Dugin shocked in front of the burning car, shortly before rescue crews arrived

He had, in fact, added: “I could not rule out the entry of the armed forces there”… This is also the reason why the murder of his daughter is not only a blow against him and his family. The drafts even reach the Kremlin. In 2014, when Russia annexed Crimea, he lost his position at Moscow University for inciting his followers to violence against Ukraine online. No one was surprised, then, when he enthusiastically greeted the news of the Russian invasion last February. According to him, the invasion promised a definitive “liberation” of Ukraine from Western influence and through it “a total change in the architecture of the entire world order.”

Dugin’s quasi-secular framing of this conflict echoes Patriarch Kirill of Moscow and All Russia’s claim that the invasion entails a “metaphysical war.” Alexander Dugin was born in Moscow in 1962. He was determined early on to pursue an academic career, but on his own terms, without suffering the strong ideological and political flag that set him apart from his peers. His theory has its roots in a text by Plato.

According to him, the entire area from Portugal to the Bering Strait constitutes a single continent, Eurasia, which by its very nature stands in opposition to the “Sea Peoples”, led by the Anglo-Saxons. His pioneering work is the book “The Foundations of Geopolitics: The Geopolitical Future of Russia” (1997), which even became so popular that supermarkets placed it on their checkouts! It was seen as a guide for how the West should be dealt with by Russia. Among other things, he proposes drastic methods, capable of neutralizing the subversive activity of the West against Russia. 20 years ago Dugin attempted to combine his intellectual vision with political action. Thus, he founded the Eurasia Party.

“From that party many turned to Putin’s government,” Foreign Affairs wrote. Dugin’s outward appearance, reminiscent of a monk, is no accident. It refers to his relationship with the Russian Old Believers. They are Orthodox who have rejected the reforms imposed by the Moscow Patriarch Nikon in the second half of the 17th century. He remains a popular commentator on Russian television and perhaps the most widely accepted contemporary Russian philosopher. Whether he has influence over Putin cannot be answered.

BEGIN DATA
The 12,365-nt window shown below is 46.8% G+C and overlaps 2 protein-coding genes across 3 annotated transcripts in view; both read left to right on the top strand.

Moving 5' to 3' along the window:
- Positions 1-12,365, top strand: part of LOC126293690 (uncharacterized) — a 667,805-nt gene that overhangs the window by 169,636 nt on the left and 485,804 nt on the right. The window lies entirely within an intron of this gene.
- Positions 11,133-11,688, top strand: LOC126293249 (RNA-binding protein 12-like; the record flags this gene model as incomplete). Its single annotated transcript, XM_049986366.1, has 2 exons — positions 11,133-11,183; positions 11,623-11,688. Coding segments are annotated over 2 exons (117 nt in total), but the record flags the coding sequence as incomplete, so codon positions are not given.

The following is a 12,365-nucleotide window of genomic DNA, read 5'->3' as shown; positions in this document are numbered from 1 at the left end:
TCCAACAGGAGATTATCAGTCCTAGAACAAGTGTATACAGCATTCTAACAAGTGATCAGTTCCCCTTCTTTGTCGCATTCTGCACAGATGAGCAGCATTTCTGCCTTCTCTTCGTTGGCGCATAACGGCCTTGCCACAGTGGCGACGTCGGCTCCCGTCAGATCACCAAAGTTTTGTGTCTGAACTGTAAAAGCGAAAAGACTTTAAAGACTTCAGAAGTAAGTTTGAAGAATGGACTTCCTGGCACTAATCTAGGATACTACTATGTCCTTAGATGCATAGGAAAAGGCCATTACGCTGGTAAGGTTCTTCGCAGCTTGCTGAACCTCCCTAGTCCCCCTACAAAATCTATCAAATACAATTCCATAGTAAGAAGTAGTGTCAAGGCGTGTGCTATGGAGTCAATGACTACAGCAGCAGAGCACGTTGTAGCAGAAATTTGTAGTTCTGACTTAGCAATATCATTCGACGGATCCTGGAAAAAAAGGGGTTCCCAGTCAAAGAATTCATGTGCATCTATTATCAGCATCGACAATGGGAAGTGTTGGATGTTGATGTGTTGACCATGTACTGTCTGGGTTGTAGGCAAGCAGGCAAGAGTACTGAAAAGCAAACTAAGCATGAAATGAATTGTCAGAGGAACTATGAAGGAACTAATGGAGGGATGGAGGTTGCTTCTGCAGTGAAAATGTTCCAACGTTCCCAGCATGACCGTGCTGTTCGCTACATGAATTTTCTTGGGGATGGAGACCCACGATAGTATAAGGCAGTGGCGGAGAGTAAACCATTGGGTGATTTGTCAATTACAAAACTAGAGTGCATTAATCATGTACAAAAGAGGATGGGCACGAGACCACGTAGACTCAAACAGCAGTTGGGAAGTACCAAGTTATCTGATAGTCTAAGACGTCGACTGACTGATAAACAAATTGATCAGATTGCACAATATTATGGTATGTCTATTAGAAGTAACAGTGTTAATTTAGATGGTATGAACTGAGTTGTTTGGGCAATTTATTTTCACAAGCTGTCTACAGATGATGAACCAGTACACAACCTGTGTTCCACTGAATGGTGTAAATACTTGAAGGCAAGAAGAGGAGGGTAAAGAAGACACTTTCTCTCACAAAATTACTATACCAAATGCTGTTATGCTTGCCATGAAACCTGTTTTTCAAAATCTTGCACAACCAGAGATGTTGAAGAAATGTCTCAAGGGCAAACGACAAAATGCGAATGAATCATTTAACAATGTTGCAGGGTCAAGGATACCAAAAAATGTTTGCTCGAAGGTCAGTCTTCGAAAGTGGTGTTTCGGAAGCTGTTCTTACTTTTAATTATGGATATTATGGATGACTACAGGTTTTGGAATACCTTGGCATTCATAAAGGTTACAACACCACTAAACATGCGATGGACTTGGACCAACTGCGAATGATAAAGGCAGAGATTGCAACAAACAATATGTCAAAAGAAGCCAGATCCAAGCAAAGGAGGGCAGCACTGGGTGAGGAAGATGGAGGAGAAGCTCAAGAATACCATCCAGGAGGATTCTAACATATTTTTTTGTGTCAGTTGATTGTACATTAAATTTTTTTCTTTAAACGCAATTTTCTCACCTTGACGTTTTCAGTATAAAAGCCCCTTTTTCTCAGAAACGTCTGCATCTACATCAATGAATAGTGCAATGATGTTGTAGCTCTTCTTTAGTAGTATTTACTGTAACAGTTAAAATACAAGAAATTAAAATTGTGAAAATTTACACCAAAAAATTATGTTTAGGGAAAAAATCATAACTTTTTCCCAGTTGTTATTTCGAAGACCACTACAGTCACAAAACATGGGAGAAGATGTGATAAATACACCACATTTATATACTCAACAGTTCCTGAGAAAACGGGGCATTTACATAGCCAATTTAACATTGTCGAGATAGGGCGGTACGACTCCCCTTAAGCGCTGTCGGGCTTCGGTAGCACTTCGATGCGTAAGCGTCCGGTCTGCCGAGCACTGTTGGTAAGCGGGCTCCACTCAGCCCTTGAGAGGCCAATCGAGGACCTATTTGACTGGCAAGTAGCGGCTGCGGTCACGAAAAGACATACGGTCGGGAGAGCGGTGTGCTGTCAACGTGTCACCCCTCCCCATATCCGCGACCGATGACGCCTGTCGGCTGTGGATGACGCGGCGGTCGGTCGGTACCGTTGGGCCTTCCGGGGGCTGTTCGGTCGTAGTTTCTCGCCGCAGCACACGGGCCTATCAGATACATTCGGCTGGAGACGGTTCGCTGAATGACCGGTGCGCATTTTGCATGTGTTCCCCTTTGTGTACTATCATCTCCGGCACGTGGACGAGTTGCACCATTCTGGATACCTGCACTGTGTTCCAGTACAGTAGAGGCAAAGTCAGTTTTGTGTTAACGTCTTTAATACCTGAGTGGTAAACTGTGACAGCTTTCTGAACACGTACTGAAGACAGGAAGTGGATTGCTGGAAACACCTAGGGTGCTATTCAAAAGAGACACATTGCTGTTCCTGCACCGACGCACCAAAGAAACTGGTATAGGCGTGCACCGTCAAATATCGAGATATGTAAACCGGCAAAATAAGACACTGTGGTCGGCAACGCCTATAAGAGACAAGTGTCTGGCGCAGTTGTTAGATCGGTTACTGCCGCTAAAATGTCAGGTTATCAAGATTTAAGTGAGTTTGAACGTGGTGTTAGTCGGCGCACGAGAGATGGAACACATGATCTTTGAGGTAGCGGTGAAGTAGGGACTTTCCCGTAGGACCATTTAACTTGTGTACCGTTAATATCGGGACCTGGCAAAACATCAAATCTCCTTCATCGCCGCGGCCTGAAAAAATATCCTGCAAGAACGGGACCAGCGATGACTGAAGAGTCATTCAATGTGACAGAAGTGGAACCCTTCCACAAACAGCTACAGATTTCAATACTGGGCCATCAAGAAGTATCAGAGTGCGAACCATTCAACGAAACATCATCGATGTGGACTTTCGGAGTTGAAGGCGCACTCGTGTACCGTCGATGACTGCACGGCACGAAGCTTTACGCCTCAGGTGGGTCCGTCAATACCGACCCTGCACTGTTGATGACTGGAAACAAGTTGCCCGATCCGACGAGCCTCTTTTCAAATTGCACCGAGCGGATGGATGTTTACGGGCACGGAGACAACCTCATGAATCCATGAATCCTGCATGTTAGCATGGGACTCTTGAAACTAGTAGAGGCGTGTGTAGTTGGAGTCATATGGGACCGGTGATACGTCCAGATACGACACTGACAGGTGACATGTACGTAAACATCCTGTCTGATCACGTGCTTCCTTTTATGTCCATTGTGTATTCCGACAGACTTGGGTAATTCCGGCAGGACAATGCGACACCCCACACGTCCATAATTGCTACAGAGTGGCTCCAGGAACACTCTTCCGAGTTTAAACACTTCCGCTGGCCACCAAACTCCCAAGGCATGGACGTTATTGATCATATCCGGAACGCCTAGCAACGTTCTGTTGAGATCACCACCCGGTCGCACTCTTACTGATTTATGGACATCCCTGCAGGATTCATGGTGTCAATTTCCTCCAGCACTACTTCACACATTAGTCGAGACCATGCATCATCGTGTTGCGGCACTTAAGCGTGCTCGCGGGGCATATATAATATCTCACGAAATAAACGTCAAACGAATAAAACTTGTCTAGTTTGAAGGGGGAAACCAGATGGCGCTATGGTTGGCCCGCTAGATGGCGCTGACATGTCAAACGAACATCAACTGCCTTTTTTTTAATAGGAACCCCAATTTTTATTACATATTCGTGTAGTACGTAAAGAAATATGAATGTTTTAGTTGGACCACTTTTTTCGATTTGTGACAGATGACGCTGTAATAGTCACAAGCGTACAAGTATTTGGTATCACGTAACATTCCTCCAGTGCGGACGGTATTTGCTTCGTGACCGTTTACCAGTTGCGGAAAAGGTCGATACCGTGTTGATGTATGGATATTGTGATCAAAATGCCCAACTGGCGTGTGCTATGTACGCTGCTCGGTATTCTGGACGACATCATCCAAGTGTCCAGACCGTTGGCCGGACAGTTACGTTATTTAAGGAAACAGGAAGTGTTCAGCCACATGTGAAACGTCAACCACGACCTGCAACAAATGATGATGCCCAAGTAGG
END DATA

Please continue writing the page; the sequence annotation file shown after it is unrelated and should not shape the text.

Let’s be content, however, with what he himself had said. Speaking to an Italian television network, he denied being an ambassador-advisor to the Russian president. He had confirmed, however, without hesitation, that the Kremlin’s geostrategies reflect his theories. “My influence over him is strong, if indirect,” he had explained. “In the Soviet Union I was considered a right-wing dissident, and during the Yeltsin era I was completely banned from public life, accusing me of being a left-wing extremist. But when Putin came to power, I was given the opportunity to return to television and spread my message openly.” The murder of his daughter in front of his eyes is a huge personal blow. He himself, moreover, had once said that he is guided by family, country and God. Especially when his 30-year-old daughter was following in her father’s footsteps with great success and was his pride.

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The article is in Greek

Tags: Putins Rasputin vision Great Russia